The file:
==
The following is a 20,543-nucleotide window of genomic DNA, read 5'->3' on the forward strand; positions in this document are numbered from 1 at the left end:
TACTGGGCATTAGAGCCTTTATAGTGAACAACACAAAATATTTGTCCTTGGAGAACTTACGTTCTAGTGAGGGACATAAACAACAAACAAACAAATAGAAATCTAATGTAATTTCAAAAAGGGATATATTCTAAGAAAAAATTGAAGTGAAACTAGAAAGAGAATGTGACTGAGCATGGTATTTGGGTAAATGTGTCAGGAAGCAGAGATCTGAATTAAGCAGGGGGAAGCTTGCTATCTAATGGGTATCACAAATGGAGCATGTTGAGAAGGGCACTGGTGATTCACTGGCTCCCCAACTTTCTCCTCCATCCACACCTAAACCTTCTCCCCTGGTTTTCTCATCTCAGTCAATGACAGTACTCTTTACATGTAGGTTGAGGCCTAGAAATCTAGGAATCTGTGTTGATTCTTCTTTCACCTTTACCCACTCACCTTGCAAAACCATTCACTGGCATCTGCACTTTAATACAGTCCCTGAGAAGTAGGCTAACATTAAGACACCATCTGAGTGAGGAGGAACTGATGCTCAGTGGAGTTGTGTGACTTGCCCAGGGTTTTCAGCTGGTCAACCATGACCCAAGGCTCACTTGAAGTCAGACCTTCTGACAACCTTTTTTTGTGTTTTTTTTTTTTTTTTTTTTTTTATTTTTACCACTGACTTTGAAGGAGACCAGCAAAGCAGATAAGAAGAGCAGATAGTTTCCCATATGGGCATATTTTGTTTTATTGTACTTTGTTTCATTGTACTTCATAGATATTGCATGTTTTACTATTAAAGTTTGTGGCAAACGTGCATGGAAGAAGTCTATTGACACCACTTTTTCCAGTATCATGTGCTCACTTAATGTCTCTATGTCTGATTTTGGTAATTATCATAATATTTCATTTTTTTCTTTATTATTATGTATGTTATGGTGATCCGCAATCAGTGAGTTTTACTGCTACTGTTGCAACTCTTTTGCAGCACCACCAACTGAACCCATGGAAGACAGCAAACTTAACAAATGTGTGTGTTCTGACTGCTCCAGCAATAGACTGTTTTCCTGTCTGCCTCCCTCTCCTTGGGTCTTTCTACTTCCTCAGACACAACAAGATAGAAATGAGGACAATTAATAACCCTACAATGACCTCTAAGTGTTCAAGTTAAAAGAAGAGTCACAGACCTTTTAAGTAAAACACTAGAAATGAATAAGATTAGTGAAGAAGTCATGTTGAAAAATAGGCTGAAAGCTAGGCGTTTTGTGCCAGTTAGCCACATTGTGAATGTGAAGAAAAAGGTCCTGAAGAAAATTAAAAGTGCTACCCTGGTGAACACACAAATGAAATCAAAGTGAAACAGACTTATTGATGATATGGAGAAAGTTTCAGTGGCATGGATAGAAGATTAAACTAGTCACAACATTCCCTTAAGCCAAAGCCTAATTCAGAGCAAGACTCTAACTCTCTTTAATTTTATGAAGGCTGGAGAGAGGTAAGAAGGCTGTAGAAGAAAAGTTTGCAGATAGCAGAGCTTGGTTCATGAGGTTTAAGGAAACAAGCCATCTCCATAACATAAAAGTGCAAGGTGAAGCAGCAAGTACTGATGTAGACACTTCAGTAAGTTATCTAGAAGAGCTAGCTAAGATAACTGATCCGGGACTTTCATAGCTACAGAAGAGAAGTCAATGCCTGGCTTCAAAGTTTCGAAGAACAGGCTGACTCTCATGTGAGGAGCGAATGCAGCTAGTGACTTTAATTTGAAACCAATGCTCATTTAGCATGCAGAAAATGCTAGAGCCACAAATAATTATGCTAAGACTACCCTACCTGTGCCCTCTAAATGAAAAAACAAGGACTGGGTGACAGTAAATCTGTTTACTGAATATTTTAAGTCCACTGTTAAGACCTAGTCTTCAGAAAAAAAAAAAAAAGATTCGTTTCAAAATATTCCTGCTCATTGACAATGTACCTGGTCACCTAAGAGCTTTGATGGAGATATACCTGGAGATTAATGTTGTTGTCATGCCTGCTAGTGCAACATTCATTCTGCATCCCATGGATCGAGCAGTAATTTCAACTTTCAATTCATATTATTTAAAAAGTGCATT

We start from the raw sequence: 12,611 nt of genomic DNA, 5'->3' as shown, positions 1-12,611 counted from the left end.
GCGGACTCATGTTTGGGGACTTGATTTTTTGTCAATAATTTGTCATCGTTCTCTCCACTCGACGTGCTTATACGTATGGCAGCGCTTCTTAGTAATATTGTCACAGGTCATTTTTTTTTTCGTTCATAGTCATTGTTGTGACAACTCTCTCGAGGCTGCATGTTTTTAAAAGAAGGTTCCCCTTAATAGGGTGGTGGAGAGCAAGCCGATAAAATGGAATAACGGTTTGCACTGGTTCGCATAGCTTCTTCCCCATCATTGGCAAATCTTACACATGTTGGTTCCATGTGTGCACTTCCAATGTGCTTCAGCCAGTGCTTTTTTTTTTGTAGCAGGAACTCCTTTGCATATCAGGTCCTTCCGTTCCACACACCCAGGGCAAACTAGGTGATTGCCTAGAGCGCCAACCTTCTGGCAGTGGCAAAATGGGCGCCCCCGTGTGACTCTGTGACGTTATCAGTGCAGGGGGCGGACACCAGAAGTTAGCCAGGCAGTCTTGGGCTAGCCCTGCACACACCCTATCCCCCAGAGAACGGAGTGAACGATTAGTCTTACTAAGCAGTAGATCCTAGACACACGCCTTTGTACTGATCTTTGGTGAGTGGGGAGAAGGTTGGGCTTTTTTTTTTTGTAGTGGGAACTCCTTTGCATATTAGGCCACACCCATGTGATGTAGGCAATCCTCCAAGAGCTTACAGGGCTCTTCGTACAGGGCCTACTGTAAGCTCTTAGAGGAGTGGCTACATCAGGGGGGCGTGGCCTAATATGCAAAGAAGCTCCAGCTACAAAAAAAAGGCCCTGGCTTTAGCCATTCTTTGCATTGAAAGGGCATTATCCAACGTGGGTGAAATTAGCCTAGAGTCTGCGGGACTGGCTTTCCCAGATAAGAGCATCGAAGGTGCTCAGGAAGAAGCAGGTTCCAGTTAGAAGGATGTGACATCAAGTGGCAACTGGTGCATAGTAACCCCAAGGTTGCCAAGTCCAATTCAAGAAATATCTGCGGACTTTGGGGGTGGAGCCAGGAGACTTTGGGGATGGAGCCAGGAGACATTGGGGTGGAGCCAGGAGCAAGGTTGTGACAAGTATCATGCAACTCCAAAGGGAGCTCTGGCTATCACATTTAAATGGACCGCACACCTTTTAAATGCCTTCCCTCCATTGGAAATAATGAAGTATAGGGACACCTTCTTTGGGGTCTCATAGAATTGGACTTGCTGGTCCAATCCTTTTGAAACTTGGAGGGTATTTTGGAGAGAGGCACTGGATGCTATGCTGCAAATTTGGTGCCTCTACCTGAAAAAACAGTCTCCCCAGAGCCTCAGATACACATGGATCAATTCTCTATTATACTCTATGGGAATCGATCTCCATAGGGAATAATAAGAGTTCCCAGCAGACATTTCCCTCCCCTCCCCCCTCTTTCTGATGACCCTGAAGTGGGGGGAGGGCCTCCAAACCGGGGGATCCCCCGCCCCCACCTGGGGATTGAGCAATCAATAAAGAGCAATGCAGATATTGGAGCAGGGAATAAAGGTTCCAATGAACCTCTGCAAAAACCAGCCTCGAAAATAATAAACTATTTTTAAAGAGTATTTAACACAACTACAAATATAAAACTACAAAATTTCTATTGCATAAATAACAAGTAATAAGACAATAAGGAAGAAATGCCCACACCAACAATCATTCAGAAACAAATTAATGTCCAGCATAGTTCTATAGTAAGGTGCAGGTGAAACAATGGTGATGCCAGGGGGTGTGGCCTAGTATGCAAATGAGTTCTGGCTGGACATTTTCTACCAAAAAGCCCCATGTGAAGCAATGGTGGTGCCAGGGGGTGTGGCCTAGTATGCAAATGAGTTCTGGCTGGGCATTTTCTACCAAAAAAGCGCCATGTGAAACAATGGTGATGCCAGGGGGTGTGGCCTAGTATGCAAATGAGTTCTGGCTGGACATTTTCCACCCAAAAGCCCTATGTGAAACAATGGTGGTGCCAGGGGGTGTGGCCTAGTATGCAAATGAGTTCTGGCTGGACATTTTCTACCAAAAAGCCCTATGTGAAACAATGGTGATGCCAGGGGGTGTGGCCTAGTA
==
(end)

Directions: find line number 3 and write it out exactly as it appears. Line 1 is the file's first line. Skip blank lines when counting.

We start from the raw sequence: 12,611 nt of genomic DNA, 5'->3' as shown, positions 1-12,611 counted from the left end.